Sunday, August 13, 2017

The Great Jewish Comedians: Al Shaw and Sam Lee


Do you remember going to a vaudeville show? Neither do we. But it was especially popular in the United States and Canada from the early 1880s until the early 1930s, when radio, and later television made vaudeville obsolete.

But during the 50 years of its existence, people flocked to the more than 5,000 vaudeville theaters all over the USA.What they saw was a series of separate, unrelated acts grouped together on a common bill. Typical shows included popular and classical musicians, singers, dancers, comedians, trained animals, magicians, strongmen, female and male impersonators, acrobats, and jugglers. Vaudeville served as the model for TV variety shows, like The Ed Sullivan Show.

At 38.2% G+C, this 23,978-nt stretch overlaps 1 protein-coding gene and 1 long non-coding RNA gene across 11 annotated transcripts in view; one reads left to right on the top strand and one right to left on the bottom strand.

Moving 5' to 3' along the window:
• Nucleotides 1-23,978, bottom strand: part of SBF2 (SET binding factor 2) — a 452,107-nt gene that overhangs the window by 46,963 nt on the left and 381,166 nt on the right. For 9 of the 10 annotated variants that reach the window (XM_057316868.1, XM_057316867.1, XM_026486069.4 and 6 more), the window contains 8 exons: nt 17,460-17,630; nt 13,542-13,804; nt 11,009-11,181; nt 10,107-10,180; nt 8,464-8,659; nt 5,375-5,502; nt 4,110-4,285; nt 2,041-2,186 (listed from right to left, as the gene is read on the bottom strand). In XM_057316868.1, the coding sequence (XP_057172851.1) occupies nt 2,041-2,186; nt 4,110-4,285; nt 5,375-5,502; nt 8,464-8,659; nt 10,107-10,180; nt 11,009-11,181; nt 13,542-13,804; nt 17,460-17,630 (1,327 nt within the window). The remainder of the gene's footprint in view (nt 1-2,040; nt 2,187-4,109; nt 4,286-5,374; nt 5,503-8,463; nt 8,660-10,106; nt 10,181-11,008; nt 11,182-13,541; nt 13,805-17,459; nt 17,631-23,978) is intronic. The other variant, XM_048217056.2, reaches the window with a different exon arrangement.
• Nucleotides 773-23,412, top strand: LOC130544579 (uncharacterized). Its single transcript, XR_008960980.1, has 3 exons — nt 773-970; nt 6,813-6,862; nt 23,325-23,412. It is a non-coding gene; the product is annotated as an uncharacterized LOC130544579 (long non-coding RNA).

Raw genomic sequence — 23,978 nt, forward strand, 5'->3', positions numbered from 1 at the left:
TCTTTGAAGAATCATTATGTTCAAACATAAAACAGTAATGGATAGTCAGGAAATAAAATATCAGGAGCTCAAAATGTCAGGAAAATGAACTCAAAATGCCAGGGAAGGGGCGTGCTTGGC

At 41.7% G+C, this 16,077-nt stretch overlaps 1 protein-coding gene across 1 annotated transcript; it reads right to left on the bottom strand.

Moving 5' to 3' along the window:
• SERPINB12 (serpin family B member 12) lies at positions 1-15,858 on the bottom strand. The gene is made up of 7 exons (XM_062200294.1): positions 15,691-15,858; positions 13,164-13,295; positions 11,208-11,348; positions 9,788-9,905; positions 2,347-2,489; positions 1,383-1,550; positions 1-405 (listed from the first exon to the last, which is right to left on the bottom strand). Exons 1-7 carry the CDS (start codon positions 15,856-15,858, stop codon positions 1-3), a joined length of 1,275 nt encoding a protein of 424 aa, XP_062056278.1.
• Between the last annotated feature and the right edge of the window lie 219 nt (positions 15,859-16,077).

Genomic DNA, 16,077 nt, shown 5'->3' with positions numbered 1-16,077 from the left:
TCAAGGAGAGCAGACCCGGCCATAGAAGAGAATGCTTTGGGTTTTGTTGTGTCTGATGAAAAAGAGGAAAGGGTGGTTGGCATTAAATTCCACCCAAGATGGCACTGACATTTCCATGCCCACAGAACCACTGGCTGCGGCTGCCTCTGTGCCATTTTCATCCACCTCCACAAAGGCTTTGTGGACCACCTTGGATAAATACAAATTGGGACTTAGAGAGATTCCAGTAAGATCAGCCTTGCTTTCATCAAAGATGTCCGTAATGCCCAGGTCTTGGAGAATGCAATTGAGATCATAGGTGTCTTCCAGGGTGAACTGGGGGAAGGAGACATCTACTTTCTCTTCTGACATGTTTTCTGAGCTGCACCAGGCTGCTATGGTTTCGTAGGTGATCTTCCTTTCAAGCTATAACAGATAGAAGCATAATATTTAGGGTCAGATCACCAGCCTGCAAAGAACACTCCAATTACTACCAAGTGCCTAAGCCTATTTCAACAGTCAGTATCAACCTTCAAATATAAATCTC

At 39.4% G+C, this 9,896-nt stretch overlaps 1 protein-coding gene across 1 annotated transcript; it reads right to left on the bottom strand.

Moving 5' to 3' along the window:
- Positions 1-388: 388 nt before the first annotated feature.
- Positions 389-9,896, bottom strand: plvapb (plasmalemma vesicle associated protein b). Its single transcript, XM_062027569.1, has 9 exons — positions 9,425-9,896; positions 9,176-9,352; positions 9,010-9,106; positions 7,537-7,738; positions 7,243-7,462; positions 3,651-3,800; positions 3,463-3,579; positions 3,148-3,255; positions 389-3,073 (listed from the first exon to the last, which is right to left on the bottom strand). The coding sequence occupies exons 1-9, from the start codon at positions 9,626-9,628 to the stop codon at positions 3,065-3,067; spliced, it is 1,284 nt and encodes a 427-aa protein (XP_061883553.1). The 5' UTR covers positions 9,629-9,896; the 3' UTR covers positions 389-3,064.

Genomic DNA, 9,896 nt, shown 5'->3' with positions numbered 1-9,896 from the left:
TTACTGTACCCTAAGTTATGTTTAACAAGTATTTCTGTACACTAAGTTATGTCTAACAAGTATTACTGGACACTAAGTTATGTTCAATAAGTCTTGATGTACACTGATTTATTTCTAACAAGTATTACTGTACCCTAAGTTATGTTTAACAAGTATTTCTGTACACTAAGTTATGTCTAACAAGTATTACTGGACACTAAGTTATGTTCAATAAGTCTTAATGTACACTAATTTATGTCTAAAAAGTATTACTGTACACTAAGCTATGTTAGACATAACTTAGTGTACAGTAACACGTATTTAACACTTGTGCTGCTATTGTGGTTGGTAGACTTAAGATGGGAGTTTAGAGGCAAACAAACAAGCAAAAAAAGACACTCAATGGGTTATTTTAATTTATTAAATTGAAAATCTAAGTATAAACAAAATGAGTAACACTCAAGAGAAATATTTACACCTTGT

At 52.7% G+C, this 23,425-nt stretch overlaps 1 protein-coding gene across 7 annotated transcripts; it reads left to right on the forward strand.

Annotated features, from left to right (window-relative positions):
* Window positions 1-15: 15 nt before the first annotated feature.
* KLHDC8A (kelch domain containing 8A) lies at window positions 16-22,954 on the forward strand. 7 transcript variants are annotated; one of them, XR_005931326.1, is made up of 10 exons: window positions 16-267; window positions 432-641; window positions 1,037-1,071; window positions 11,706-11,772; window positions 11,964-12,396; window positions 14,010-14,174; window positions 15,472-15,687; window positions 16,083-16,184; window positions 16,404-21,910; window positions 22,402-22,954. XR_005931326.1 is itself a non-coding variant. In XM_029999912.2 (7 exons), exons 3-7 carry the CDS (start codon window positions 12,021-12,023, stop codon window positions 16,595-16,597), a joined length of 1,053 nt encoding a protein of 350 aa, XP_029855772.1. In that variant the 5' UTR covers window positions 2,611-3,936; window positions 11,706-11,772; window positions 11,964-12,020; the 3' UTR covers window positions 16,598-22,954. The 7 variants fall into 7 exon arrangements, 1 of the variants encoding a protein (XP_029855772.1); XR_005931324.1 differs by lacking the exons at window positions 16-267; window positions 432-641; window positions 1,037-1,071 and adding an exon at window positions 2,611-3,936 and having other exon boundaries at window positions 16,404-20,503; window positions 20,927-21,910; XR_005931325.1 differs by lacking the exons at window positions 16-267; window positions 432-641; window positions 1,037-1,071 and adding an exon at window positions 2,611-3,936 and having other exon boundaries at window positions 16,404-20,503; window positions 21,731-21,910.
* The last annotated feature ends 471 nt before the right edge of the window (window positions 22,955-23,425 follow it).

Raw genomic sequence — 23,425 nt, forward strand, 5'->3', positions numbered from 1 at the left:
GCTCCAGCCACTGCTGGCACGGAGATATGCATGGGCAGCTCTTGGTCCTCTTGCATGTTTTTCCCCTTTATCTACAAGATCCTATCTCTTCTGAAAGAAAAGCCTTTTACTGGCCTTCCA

Comedians were central to vaudeville and TV variety shows. And many, if not most of them, were Jewish. In our series on the great Jewish comedians, we previously profiled Al Shean of the team of Gallagher and Shean, and Smith and Dale as popular comedy duos in the 1920s. 

Another example of this genre were Al Shaw and Sam Lee (born Albert Schultzman and Samuel Levy). Here's a video of Shaw and Lee doing their vaudeville shtick in the fading days of vaudeville as TV variety shows were just getting started. The singer introducing them is Robert Alda, father of Alan Alda.

Enjoy!

A SPECIAL NOTE FOR NEW EMAIL SUBSCRIBERS:  THE VIDEO MAY NOT BE VIEWABLE DIRECTLY FROM THE EMAIL THAT YOU GET EACH DAY ON SOME COMPUTERS AND TABLETS.  YOU MUST CLICK ON THE TITLE AT THE TOP OF THE EMAIL TO REACH THE JEWISH HUMOR CENTRAL WEBSITE, FROM WHICH YOU CLICK ON THE PLAY BUTTON IN THE VIDEO IMAGE TO START THE VIDEO.


1 comment: